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Hylotelephium erythrostictum (Garden Stonecrop)


Scientific Name

Hylotelephium erythrostictum (Miq.) H. Ohba

Common Names

Garden Orpine, Garden Stonecrop


Sedum alboroseum, Sedum erythrostictum, Sedum erythrostictum f. variegatum, Sedum erythrostictum var. variegatum, Sedum labordei, Sedum okuyamae, Sedum telephium subsp. alboroseum

Scientific Classification

Family: Crassulaceae
Subfamily: Sedoideae
Tribe: Sedeae
Subtribe: Sedinae
Genus: Hylotelephium


This species is native to ChinaJapan, Korea, and Russia.


Hylotelephium erythrostictum, formerly known as Sedum erythrostictum, is a succulent that produces a cluster of upright, unbranched stems with pale green leaves. The stems grow from carrot-shaped tuberous roots. They are up to 3.3 feet (1 m) tall and up to 0.4 inches (1 cm) in diameter. Leaves are elliptic with serrated edges, up to 4 inches (10 cm) long and up to 1.6 inches (4 cm) wide. Flowers are white or pale pink with purplish-red anthers, star-shaped, up to 0.4 inches (1 cm) across, and appear in clusters from summer to fall.

The specific epithet "erythrostictum" means "spotted red" and derives from the Latin words "erythros," meaning "red" and "stictos," meaning "spotted."

Hylotelephium erythrostictum (Garden Stonecrop) aka Sedum erythrostictum

Photo by Evan Chak

How to Grow and Care for Hylotelephium erythrostictum

Light: This succulent prefers full sun. It tolerates light to partial shade in hot summer climates but will produce weak, floppy growth when grown in too much shade. Plant your H. erythrostictum in an area of your garden that gets 6 hours of sunlight a day.

Soil: H. erythrostictum does not need rich soil, but it does need excellent drainage. Choose a commercial potting mix for succulents or make one yourself.

Hardiness: This plant has a tolerance to heat and drought and is cold-hardy, making it a popular outdoor succulent. H. erythrostictum can withstand temperatures as low as -40 to 30 °F (-40 to -1.1 °C), USDA hardiness zones 3a to 9b.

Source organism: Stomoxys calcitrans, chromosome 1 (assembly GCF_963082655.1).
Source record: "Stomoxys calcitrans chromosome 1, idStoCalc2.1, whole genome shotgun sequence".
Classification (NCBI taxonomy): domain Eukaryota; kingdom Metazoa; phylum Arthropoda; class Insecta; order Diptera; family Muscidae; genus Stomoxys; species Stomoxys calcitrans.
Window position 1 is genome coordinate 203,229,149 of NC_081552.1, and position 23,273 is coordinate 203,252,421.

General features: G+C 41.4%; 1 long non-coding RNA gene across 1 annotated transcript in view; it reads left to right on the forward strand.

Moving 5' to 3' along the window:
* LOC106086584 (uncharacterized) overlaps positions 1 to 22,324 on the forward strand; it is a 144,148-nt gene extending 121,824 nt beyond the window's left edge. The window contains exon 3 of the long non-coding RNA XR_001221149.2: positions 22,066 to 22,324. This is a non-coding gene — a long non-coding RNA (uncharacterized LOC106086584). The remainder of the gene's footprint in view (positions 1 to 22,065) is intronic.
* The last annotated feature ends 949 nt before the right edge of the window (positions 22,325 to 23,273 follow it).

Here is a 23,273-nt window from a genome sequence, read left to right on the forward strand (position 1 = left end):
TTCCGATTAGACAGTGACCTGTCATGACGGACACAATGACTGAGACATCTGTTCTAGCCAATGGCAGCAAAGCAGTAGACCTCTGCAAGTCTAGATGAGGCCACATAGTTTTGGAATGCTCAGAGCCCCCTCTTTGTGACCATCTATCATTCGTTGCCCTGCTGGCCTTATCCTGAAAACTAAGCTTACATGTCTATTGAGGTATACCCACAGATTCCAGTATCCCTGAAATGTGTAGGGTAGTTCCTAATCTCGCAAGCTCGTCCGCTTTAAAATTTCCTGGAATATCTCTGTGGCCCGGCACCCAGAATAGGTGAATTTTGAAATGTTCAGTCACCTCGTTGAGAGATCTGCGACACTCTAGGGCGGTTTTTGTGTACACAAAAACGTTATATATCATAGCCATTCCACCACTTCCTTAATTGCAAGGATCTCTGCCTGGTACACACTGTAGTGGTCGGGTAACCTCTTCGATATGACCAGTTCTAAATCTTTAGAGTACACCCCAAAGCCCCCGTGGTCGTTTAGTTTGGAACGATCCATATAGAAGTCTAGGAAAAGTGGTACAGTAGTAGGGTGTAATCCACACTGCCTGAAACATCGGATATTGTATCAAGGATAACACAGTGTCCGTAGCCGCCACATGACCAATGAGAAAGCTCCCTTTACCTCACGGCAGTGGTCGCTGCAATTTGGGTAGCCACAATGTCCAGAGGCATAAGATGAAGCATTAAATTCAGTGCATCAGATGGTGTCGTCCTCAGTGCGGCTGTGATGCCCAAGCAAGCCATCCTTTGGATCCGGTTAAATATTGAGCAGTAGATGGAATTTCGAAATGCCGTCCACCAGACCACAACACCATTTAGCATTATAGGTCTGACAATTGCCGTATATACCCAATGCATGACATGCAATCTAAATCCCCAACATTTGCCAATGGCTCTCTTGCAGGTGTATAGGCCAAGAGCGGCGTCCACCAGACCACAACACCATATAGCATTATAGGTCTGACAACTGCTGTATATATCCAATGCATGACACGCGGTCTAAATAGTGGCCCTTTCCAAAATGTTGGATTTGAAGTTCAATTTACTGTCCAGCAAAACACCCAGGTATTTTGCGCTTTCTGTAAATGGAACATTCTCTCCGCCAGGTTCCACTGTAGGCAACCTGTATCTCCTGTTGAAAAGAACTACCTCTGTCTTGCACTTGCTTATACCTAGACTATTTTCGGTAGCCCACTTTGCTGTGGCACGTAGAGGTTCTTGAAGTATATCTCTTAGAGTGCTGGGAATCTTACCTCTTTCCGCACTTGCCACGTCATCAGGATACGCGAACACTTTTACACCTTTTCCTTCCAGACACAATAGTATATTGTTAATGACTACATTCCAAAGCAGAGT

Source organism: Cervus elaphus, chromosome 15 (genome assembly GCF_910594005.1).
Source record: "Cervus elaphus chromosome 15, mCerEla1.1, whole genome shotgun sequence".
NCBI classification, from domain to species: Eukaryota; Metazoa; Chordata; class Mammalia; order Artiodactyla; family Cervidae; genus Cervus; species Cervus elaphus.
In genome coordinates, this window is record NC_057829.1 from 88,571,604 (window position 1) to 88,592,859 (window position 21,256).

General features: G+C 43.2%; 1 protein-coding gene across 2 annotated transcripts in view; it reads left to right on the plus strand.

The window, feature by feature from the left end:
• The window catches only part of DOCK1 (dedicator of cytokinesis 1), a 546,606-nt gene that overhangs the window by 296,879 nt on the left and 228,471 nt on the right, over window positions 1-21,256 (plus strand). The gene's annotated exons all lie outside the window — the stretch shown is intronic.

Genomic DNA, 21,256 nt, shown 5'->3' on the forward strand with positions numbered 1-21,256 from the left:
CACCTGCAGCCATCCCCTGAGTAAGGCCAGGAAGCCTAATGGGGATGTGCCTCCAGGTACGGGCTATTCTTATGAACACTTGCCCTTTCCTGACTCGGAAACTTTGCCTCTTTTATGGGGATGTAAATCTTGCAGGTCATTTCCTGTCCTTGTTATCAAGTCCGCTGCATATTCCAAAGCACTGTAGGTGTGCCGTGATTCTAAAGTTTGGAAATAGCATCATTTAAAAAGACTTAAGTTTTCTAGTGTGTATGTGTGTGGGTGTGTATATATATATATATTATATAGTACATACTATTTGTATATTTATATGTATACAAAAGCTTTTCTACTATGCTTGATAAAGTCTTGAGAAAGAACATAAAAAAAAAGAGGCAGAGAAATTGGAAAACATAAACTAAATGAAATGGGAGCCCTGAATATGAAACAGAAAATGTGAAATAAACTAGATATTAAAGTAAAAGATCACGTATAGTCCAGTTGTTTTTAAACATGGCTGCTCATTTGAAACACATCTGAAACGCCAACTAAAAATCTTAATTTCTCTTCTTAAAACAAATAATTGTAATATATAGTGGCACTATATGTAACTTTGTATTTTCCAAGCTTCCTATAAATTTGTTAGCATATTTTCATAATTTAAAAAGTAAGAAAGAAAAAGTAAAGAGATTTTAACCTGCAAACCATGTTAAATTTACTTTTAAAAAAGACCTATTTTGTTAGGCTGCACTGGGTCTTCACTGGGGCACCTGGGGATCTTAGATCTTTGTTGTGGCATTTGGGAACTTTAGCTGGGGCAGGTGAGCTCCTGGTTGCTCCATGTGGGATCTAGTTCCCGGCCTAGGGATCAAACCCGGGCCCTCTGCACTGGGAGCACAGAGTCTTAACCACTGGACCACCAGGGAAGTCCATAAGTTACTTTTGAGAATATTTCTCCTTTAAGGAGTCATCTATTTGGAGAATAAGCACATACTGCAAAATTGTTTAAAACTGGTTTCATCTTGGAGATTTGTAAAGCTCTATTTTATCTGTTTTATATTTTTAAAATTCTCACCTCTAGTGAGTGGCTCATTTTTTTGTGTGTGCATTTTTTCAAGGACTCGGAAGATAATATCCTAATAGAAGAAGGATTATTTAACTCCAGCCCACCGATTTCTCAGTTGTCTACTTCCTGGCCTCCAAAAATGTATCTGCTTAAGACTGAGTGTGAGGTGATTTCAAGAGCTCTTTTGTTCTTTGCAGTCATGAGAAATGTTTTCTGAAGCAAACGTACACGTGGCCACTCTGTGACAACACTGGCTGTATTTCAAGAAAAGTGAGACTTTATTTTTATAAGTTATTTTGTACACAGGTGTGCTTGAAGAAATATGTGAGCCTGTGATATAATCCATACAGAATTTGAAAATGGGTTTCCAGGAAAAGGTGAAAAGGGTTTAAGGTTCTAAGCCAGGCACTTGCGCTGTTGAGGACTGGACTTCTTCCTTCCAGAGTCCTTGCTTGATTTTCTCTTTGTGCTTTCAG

Watering: The best way to water H. erythrostictum is to use the "soak and dry" method. Get the soil completely wet, and then wait until it is dry before watering again.

Fertilizing: Feed annually with a balanced fertilizer. Apply the fertilizer to the soil in spring as new growth appears, according to package directions.

Repotting: Plants in containers do require little more care than those in gardens. Repot your H. erythrostictum when it outgrows its current pot by moving it out to a larger pot to hold the plant better. Spring is the best time to repot this plant. Make sure the soil is dry before you begin the repotting process.

Propagation: This succulent can be grown from seeds, division, or stem cuttings. Sow seeds in spring. Dividing your H. erythrostictum is very easy and can be carried out at almost any time in the growing season, though it is probably best done in spring or early summer. Propagate by stem cuttings in summer.

Learn more at How to Grow and Care for Hylotelephium.

Toxicity of Hylotelephium erythrostictum

H. erythrostictum can be mildly toxic to humans and animals.

Cultivars of Hylotelephium erythrostictum


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